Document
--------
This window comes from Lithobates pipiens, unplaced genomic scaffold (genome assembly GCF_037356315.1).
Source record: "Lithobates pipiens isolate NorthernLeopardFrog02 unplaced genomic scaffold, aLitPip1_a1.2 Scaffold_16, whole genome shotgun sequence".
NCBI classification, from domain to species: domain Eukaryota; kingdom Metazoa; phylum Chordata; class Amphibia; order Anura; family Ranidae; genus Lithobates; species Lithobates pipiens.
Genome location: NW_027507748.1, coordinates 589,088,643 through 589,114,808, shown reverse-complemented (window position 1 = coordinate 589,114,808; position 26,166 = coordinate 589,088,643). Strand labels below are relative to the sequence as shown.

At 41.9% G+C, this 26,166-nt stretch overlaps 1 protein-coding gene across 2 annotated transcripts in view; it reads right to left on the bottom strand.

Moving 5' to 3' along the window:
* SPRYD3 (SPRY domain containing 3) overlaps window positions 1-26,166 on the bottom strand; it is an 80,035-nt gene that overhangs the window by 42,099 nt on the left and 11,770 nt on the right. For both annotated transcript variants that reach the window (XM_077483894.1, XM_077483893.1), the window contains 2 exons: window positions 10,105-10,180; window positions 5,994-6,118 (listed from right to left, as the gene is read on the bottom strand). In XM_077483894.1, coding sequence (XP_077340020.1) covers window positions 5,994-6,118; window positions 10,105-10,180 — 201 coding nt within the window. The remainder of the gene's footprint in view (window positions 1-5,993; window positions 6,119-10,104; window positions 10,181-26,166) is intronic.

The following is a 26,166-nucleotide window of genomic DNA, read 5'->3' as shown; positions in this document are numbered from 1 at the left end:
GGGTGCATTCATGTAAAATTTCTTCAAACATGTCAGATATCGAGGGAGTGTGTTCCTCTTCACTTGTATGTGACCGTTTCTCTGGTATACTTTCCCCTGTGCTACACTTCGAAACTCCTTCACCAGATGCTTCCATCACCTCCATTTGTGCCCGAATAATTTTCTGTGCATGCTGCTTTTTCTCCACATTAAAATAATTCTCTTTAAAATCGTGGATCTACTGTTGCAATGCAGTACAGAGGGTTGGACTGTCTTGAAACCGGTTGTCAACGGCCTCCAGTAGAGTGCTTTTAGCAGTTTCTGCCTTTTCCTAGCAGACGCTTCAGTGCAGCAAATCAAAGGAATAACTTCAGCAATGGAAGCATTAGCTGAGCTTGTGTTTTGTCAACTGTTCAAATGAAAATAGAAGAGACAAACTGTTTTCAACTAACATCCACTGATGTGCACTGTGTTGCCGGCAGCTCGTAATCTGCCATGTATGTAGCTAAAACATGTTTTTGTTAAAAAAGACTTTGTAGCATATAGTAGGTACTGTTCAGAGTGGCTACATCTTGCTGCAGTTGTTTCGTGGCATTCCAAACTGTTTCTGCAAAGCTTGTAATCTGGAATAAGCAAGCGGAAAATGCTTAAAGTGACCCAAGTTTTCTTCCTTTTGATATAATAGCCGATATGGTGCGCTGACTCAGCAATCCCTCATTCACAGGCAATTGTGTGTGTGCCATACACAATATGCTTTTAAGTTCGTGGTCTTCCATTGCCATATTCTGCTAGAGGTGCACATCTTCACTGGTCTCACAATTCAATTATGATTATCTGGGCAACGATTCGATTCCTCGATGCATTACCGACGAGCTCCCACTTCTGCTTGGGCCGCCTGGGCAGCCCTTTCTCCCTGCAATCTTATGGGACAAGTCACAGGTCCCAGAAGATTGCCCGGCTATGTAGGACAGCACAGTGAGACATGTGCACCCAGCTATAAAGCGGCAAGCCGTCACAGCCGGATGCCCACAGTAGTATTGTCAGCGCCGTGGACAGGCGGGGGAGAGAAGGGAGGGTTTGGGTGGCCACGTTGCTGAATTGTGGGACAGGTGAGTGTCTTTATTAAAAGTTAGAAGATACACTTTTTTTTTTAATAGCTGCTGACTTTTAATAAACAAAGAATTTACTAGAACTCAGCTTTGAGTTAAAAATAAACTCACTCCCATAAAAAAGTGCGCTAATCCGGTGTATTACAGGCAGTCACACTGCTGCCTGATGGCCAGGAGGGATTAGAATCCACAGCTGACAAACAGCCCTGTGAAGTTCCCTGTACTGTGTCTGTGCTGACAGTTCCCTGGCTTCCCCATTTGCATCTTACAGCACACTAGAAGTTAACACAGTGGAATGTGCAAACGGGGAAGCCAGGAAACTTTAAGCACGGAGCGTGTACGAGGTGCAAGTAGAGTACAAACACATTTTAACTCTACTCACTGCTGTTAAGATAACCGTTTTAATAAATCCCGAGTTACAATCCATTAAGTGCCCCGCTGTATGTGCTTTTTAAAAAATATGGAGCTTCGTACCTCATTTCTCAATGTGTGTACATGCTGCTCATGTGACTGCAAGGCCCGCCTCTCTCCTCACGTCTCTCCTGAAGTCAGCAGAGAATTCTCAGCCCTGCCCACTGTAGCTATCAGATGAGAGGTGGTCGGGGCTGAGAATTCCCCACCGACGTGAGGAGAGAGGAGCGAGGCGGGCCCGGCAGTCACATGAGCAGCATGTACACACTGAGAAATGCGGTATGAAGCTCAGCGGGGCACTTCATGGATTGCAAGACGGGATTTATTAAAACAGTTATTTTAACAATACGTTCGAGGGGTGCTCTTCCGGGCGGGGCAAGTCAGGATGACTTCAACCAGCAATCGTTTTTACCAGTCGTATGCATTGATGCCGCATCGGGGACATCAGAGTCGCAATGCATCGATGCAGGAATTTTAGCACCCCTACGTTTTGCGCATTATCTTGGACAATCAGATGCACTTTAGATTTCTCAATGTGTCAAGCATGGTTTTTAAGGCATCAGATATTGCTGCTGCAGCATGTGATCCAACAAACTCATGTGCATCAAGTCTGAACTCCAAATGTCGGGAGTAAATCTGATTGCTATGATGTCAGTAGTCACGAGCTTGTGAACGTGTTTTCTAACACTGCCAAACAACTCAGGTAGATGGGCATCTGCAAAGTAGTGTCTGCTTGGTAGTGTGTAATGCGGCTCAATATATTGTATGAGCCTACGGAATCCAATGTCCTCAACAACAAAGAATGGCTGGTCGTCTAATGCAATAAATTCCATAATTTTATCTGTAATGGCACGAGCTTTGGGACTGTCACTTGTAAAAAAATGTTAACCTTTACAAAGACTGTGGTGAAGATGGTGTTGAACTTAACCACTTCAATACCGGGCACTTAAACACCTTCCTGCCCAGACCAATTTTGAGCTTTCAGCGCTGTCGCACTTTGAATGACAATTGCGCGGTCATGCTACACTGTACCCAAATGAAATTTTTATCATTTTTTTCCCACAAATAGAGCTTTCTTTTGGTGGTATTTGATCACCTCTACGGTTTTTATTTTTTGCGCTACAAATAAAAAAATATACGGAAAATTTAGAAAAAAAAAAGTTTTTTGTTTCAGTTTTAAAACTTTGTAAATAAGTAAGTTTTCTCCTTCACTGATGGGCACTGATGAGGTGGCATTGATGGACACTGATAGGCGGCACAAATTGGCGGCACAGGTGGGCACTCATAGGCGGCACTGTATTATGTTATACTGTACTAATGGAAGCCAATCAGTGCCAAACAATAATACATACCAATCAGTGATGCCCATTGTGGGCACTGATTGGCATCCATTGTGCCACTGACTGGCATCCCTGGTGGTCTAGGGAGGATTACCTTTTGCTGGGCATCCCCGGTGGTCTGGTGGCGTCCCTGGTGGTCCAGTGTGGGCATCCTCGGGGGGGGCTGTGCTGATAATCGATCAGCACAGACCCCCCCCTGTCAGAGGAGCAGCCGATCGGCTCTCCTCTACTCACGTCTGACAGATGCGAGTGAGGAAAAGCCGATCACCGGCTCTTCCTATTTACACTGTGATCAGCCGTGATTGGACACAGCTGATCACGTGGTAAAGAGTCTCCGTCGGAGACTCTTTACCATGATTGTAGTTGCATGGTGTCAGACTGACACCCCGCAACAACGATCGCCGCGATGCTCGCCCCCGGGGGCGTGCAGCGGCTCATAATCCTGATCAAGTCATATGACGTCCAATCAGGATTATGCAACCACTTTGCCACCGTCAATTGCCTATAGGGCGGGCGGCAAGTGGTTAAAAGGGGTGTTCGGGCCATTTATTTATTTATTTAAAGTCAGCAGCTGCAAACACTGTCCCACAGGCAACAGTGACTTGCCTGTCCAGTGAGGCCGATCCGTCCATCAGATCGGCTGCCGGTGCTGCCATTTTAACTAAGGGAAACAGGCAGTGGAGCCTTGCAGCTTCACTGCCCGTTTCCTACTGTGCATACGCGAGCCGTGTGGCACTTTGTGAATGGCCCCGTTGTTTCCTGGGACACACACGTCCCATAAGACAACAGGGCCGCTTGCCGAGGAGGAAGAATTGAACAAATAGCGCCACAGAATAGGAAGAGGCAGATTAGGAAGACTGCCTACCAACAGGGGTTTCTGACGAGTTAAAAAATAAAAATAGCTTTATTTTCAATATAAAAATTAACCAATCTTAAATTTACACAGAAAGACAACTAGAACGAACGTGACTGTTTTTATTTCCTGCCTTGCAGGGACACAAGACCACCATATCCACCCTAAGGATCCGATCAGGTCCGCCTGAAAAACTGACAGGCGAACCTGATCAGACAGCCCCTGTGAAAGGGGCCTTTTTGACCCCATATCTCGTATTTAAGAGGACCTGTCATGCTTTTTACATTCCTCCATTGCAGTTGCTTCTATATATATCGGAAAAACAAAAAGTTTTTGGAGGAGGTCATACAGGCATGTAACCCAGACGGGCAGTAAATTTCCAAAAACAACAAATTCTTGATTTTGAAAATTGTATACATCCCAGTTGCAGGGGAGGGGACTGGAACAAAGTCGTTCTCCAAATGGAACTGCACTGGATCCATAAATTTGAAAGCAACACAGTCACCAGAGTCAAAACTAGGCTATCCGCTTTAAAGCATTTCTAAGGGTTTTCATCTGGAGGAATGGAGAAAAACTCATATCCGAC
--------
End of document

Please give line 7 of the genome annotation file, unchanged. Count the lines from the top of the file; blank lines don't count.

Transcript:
* SPRYD3 (SPRY domain containing 3) overlaps window positions 1-26,166 on the bottom strand; it is an 80,035-nt gene that overhangs the window by 42,099 nt on the left and 11,770 nt on the right. For both annotated transcript variants that reach the window (XM_077483894.1, XM_077483893.1), the window contains 2 exons: window positions 10,105-10,180; window positions 5,994-6,118 (listed from right to left, as the gene is read on the bottom strand). In XM_077483894.1, coding sequence (XP_077340020.1) covers window positions 5,994-6,118; window positions 10,105-10,180 — 201 coding nt within the window. The remainder of the gene's footprint in view (window positions 1-5,993; window positions 6,119-10,104; window positions 10,181-26,166) is intronic.